Emily Snowden on Pocket Gamer shined a light on the isometric puzzler Valleys Between, a game about carefullly molding and managing life in an gradually expanding world.
Meanwhile on Android Rundown, the adventure game Broken Sword received a retrospective look, revisting its twisting conspiracy thriller narrative and the game’s personal connection for writer Tre Lawrence.
And finally, Harry Slater re-posted 148Apps’ ever-growing compilation of iPhone’s best games. From Gorogoa‘s gorgeous panels to the hectic alien blasting of The Bug Butcher, it’s a varied subsection of genre and style.
Aaron Steed’s Ending is a minimalist roguelike stripped of all the fluff and filler, exposing a challenging game of life and death decisions and strategic planning, where one wrong move can destroy you.
Inspired by chess and board games, Ending casts you as a lowly @ sign, in a maze of dangerous ruthless enemies. Each symbol moves in a specific way or has a special purpose, from moving two spaces in a turn to only being able to attack from a certain direction or firing projectiles. When you move, they move, and one hit is enough to destroy you…or for you to end them. There in lies Ending‘s strategic gameplay: it’s a game where every move must be considered, where you need to think five steps ahead and know exactly how each enemy will be move or else you’ll find yourself cornered and trapped by the fourth step. Maneuvering into advantageous positions to avoid danger and destroy your enemies is thrilling and difficult and always rewarding, and your limited number of moves per room adds more tension and challenge.
Between its level-based Puzzle mode and randomly-generated Gauntlet mode, Ending provides a lean and tense game that subtly mixes chess and roguelike elements, where succss is won through your own careful planning. You can purchase Ending on the …
Kickstarted back in 2016, Four Last Things promises Monty Python-esque humor and a point-n-click romp through the landscapes of classic Renaissance paintings, when it arrives on the App Store and Google Play this Thursday.
A loophole sets your bumbling outsider on a quest to fulfill the seven deadly sins in order to gain absolution, leading you through the works of artists like Bosch and Bruegel to chat and interact in true adventure game fashion. Zany sight gags and dialogue, along with animated figures bring these paintings to life, as you collect items, talk with characters, and solve silly yet logical puzzles to assist (or meddle with) poets and blacksmiths, from quaint towns to the Garden of Eden.
Word games often have you matching or unscrambling letters to reveal words within, but Quote Codes is a bit different; in this game coming to iOS next Thursday, your goal isn’t to create words but to decode them.
Drawing quotes and iconic lines from all spectrums of pop culture and media, you must use a given cipher to piece together the full phrase, using deduction to match vowels and other letters with their abstract symbols.
As you decode quotes from Stranger Things or Game of Thrones, you’ll be able to track progress, mistakes made, even use of special power-ups once you unlock them.
Word game fans will be able to find Quote Codes on App Store, where it’ll be available on the 18th.
This is the first in a weekly series of features dedicated to highlighting interesting, lesser known hidden gems across iOS and Android. With the sheer volume and rate of new releases, it can be easy for a game to unnoticed, unseen; some here may be newer or older, but all are engaging in their own unique way.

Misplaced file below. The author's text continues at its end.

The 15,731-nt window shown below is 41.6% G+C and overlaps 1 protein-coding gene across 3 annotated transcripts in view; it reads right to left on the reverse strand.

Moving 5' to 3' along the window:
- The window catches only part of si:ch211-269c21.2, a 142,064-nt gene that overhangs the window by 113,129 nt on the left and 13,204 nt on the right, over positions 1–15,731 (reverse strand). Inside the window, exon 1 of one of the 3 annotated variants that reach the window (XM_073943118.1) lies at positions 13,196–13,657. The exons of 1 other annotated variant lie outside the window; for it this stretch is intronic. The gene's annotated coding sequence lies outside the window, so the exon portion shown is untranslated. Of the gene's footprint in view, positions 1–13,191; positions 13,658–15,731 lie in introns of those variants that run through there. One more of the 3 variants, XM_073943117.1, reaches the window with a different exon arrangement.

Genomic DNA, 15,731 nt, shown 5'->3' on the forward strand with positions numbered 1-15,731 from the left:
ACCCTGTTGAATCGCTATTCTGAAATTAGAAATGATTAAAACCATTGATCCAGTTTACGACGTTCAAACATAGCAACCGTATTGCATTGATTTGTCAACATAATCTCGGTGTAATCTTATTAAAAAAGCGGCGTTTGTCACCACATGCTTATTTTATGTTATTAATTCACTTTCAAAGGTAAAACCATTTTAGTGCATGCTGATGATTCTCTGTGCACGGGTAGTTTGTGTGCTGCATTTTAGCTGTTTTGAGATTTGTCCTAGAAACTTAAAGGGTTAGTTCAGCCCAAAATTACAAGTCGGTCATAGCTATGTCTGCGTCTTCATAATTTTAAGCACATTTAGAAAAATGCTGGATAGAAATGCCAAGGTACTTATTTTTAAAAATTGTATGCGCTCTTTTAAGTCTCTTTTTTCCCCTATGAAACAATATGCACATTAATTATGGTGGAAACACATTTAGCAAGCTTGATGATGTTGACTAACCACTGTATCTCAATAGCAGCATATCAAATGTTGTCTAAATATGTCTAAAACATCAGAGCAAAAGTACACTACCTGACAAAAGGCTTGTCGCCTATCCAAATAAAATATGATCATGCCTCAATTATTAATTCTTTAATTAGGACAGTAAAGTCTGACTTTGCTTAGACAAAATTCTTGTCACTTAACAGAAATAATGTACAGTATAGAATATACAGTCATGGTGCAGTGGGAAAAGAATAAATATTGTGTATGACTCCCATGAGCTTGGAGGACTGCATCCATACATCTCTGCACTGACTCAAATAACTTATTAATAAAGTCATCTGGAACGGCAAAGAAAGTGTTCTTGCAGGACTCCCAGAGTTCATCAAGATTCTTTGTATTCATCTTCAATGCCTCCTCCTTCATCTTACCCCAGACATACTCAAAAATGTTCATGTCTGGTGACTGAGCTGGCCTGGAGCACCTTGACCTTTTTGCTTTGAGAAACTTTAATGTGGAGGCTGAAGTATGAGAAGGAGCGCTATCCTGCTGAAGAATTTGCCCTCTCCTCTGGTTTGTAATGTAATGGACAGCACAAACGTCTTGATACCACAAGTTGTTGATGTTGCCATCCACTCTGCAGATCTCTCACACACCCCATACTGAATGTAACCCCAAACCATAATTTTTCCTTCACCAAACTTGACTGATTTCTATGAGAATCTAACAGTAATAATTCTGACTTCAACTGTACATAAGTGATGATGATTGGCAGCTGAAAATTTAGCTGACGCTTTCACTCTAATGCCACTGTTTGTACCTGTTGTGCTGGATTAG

Picross, Paint It Back, Minesweeper, Hexcells. There’s something uniquely satisfying about a logic puzzler, perhaps how one can solve their challenges without guessing or mistakes, through pure deduction. RYB falls squarely in this category, a Picross-style puzzle game that eschews numbers and grids for colors and geometric shapes.
Squares, triangle, hexagons, and other shapes form abstract levels far more vibrant and differently structured than similar games. But despite RYB’s aesthetic, the core concept remains: use logic and clues to correctly fill in each shape with the right colors.
The game gradually introduces its assortment of mechanics and rules but levels soon evolve from a group of shapes and colors into a visual language you can decode and decipher. Being able to study one of RYB’s kaleidoscopic stages, “read” the markers and hues and shapes, an…
We’ve got to the end of the first week of the year. I expect your hangovers have finally subsided now, and you’re back neck deep in the drudgery of your 9 to 5 existence. Ah well, it’s the weekend now, two days to sit around and recover enough energy to survive for the five days after.
But there’s still time for a little bit more content. And that content is here, in the shape of a round up of the best games that came out this week on the App Store. It’s not been the best week ever, but then that’s only to be expected really. And technically we’re covering about a week and a half, but that’s not the point.
Still, there’s a decent enough line up here. As usual you can click on the emboldened names of the games below to grab them. And if there’s anything out there you’ve played and loved that isn’t on the list, feel free to chuck it in the comments at the bottom.
A slick and sophisticated mash up of an RPG and a board game, Antihero sees you trying to take over the underworld in Victorian London. It’s got a simple set of rules and a surprising amount of death. And you can train urchins to beat up other urchins too. Which is nice.